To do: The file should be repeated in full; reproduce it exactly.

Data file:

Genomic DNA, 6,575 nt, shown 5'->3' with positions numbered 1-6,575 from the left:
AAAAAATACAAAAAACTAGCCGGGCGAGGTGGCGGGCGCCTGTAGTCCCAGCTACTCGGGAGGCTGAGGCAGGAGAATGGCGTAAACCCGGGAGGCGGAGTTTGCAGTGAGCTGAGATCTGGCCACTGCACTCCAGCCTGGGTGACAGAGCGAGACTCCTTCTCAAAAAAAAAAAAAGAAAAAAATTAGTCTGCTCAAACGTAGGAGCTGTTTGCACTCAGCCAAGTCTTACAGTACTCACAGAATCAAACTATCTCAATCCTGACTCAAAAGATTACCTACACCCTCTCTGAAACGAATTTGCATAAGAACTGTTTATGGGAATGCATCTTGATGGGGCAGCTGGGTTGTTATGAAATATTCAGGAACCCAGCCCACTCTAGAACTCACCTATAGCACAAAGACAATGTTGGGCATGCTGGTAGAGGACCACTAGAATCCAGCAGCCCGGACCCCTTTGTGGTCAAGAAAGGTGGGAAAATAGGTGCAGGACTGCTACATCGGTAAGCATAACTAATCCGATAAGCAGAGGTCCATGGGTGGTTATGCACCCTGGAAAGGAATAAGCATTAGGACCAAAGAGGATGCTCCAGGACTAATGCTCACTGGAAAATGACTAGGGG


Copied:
Genomic DNA, 6,575 nt, shown 5'->3' with positions numbered 1-6,575 from the left:
AAAAAATACAAAAAACTAGCCGGGCGAGGTGGCGGGCGCCTGTAGTCCCAGCTACTCGGGAGGCTGAGGCAGGAGAATGGCGTAAACCCGGGAGGCGGAGTTTGCAGTGAGCTGAGATCTGGCCACTGCACTCCAGCCTGGGTGACAGAGCGAGACTCCTTCTCAAAAAAAAAAAAAGAAAAAAATTAGTCTGCTCAAACGTAGGAGCTGTTTGCACTCAGCCAAGTCTTACAGTACTCACAGAATCAAACTATCTCAATCCTGACTCAAAAGATTACCTACACCCTCTCTGAAACGAATTTGCATAAGAACTGTTTATGGGAATGCATCTTGATGGGGCAGCTGGGTTGTTATGAAATATTCAGGAACCCAGCCCACTCTAGAACTCACCTATAGCACAAAGACAATGTTGGGCATGCTGGTAGAGGACCACTAGAATCCAGCAGCCCGGACCCCTTTGTGGTCAAGAAAGGTGGGAAAATAGGTGCAGGACTGCTACATCGGTAAGCATAACTAATCCGATAAGCAGAGGTCCATGGGTGGTTATGCACCCTGGAAAGGAATAAGCATTAGGACCAAAGAGGATGCTCCAGGACTAATGCTCACTGGAAAATGACTAGGGG